Ambulatory Care Visits

Gout diagnoses were made in only 0.5% of ambulatory care visits for any diagnosis, accounting for 5.3 million ambulatory visits. Ambulatory visits were made more frequently by males (72%), those 65 and over (50%), non-Hispanic whites (59%), and by those living in the Northeast region (rate of 2.8/100 persons versus 2.1/100 for all regions). (Reference Table 3A. PDF CSV; Table 3A. PDF CSV; Table 3A. PDF CSV; and Table 3A. PDF CSV)


Economic Burden

Estimates for gout, defined as ICD-9-CM 274, were generated from 2008-2012 MEPS data; analysis was limited to those years because the ICD-9-CM code for gout was suppressed in 2013 and 2014 MEPS data. Combining direct and indirect costs for gout, total average costs annually for the years 2008-2012 were $26 billion. Incremental costs could not be calculated due to a small sample size. (Reference Table 8.13 PDF CSV)


Direct Costs

Among all adults with gout, all-cause per person direct costs were $11,936. Those with any limitation in work, housework, or school activities had the highest all-cause per person direct costs ($16,843) whereas those age 18-44 years had the lowest ($5,934). Total all-cause direct costs were $36.6 million.  Direct costs attributable to gout were not reported because the relative standard errors for the estimates was greater than 30%. (Reference Table 8.13 PDF CSV and Table 8.24 PDF CSV)


Indirect Costs

The percentage working during the year among adults age 18 – 64 was similar for those with (85%) and without gout (88%). Per person, those with gout earned $6,810 more than those without gout; thus, overall, those with gout had negative earnings losses (aggregate of -10.0 billion). Like direct costs, earnings losses attributable to gout were not reported because the estimates were unreliable, with a relative standard error greater than 30%. (Reference Table 8.13 PDF CSV).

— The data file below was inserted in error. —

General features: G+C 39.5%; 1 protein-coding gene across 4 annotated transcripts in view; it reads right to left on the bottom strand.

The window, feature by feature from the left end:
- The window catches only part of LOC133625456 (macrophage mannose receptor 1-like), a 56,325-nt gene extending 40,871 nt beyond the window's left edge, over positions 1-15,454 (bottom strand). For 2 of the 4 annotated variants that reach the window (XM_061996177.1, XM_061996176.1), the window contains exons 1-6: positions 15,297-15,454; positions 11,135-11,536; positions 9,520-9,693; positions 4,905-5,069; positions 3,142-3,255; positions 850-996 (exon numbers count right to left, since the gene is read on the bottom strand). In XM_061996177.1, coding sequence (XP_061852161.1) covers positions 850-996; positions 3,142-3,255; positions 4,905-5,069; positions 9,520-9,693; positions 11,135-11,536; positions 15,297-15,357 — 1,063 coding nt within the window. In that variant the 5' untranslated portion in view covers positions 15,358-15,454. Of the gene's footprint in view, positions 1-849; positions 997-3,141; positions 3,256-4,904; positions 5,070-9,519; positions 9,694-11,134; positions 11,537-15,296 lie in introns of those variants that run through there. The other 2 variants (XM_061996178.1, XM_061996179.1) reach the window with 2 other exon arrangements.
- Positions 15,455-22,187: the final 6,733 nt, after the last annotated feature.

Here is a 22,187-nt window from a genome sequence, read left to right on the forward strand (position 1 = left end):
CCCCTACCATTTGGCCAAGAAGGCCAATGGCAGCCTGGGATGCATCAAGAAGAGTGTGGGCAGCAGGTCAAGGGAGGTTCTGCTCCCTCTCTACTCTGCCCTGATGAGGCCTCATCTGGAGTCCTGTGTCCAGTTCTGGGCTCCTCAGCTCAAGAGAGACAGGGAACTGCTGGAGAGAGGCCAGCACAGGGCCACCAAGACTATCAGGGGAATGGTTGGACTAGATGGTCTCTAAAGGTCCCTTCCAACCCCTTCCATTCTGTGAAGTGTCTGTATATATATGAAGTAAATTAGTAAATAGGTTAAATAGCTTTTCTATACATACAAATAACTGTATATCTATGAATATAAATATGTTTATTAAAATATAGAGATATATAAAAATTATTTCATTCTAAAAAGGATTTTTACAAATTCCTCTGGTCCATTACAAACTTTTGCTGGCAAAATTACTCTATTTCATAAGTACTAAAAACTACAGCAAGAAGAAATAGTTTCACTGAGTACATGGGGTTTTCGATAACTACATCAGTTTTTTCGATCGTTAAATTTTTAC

• 1. Lawrence RC, Felson DT, Helmick CG, Arnold LM, Choi H, Deyo RA, Gabriel S, Hirsch R, Hochberg MC, Hunder GG, Jordan JM, Katz JN, Maradit Kremers H, and Wolfe F for the National Arthritis Data Workgroup. Estimates of the prevalence of arthritis and other rheumatic conditions in the United States:  Part II. Arthritis & Rheumatism 2008;58(1):26-35.
  • 2. a. b. Gadol N. Global burden of gout: prevalence and risk factors. https://www.medpagetoday.com/resource-center/Gout/Global-Burden/a/54489 . Accessed September 25, 2017.
  • 3. Dalbeth N, Merriman TR, Stamp LK. Gout. Lancet 2016:355(10055);2039-2052. http://www.thelancet.com/journals/lancet/article/piiS0140-6736(16)00346-9/fulltext . Accessed September 25, 2017.
  • 4. a. b. c. Zhu Y, Pandya BJ, Choi HK. The National Health and Nutrition Examination Survey 2007-2008. Arth & Rheum 2011:63(10);3136-3141. Doi 10.1002/art.30520.
  • 5. Lim SY, Lu N, Oza A, et. al. Trends in gout and rheumatoid arthritis hospitalizations in the United States, 1993-2011. JAMA. 2016:315(21);2345-2346.
  • 6. Roddy E, Choi H. Epidemiology of gout. Rheum Dis Clin North Am. 2014:40(2);155-175. Doi: 10.1016/j.rdc.2014.01.001.